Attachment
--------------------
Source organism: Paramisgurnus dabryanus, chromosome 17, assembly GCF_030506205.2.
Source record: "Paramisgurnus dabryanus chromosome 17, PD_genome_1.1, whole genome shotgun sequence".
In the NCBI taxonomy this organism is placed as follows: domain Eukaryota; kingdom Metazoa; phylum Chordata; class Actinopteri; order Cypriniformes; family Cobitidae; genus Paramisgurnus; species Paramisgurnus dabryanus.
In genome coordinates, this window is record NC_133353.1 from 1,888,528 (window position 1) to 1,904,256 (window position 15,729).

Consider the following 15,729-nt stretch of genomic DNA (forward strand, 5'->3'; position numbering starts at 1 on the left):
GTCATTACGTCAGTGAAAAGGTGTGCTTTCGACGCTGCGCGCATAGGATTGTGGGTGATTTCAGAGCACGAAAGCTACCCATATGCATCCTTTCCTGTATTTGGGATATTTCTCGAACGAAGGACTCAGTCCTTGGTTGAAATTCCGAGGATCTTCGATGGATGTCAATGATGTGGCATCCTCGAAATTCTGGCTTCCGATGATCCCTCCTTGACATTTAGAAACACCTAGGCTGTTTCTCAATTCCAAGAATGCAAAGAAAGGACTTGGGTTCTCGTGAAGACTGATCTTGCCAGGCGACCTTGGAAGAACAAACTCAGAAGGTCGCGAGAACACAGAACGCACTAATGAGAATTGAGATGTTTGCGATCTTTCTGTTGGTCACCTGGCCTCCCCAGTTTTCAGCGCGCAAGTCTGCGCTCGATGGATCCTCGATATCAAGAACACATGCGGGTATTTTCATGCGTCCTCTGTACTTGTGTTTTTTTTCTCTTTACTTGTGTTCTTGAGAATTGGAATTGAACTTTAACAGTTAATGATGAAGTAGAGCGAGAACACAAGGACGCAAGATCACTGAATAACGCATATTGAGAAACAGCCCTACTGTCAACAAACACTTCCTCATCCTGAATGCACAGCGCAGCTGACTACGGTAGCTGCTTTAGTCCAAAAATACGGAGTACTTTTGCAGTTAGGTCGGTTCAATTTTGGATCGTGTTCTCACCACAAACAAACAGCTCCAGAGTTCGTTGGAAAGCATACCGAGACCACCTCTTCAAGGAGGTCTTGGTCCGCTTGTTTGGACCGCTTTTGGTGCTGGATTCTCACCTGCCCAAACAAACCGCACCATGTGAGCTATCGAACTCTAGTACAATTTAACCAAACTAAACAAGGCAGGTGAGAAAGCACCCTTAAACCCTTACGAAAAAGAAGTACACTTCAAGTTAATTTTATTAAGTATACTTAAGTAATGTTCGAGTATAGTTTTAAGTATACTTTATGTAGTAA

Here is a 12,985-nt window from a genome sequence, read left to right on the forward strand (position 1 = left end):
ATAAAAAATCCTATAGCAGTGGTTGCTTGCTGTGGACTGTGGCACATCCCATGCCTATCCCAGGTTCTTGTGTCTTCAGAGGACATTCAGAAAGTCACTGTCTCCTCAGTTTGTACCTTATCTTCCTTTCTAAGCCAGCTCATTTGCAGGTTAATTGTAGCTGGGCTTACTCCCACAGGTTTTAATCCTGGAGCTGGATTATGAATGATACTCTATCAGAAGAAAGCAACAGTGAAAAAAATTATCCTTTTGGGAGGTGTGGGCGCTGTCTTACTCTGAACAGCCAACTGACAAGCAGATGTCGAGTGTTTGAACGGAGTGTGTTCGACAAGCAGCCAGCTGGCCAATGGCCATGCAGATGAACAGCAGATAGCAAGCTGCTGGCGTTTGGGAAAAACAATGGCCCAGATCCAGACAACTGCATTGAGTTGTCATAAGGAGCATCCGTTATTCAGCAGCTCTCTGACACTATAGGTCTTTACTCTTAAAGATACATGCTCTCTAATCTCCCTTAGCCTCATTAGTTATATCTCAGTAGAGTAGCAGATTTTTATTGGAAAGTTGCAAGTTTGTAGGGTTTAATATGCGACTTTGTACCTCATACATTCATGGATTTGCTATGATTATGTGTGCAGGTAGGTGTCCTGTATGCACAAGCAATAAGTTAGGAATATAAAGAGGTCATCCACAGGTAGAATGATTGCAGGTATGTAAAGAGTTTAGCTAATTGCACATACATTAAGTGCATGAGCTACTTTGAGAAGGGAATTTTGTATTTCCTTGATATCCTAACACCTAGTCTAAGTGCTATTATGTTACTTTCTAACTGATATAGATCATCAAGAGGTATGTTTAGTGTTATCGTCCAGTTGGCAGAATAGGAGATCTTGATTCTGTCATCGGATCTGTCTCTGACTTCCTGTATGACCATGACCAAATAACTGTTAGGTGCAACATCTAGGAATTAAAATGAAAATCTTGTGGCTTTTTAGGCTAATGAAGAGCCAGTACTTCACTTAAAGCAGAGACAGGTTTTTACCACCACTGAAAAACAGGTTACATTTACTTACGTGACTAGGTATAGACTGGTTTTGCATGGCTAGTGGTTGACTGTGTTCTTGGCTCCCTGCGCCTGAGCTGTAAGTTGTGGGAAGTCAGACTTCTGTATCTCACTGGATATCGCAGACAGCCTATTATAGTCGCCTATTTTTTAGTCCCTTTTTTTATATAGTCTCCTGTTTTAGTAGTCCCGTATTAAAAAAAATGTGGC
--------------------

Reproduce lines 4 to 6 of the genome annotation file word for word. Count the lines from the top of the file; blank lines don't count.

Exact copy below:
In genome coordinates, this window is record NC_133353.1 from 1,888,528 (window position 1) to 1,904,256 (window position 15,729).

Consider the following 15,729-nt stretch of genomic DNA (forward strand, 5'->3'; position numbering starts at 1 on the left):
GTCATTACGTCAGTGAAAAGGTGTGCTTTCGACGCTGCGCGCATAGGATTGTGGGTGATTTCAGAGCACGAAAGCTACCCATATGCATCCTTTCCTGTATTTGGGATATTTCTCGAACGAAGGACTCAGTCCTTGGTTGAAATTCCGAGGATCTTCGATGGATGTCAATGATGTGGCATCCTCGAAATTCTGGCTTCCGATGATCCCTCCTTGACATTTAGAAACACCTAGGCTGTTTCTCAATTCCAAGAATGCAAAGAAAGGACTTGGGTTCTCGTGAAGACTGATCTTGCCAGGCGACCTTGGAAGAACAAACTCAGAAGGTCGCGAGAACACAGAACGCACTAATGAGAATTGAGATGTTTGCGATCTTTCTGTTGGTCACCTGGCCTCCCCAGTTTTCAGCGCGCAAGTCTGCGCTCGATGGATCCTCGATATCAAGAACACATGCGGGTATTTTCATGCGTCCTCTGTACTTGTGTTTTTTTTCTCTTTACTTGTGTTCTTGAGAATTGGAATTGAACTTTAACAGTTAATGATGAAGTAGAGCGAGAACACAAGGACGCAAGATCACTGAATAACGCATATTGAGAAACAGCCCTACTGTCAACAAACACTTCCTCATCCTGAATGCACAGCGCAGCTGACTACGGTAGCTGCTTTAGTCCAAAAATACGGAGTACTTTTGCAGTTAGGTCGGTTCAATTTTGGATCGTGTTCTCACCACAAACAAACAGCTCCAGAGTTCGTTGGAAAGCATACCGAGACCACCTCTTCAAGGAGGTCTTGGTCCGCTTGTTTGGACCGCTTTTGGTGCTGGATTCTCACCTGCCCAAACAAACCGCACCATGTGAGCTATCGAACTCTAGTACAATTTAACCAAACTAAACAAGGCAGGTGAGAAAGCACCCTTAAACCCTTACGAAAAAGAAGTACACTTCAAGTTAATTTTATTAAGTATACTTAAGTAATGTTCGAGTATAGTTTTAAGTATACTTTATGTAGTAA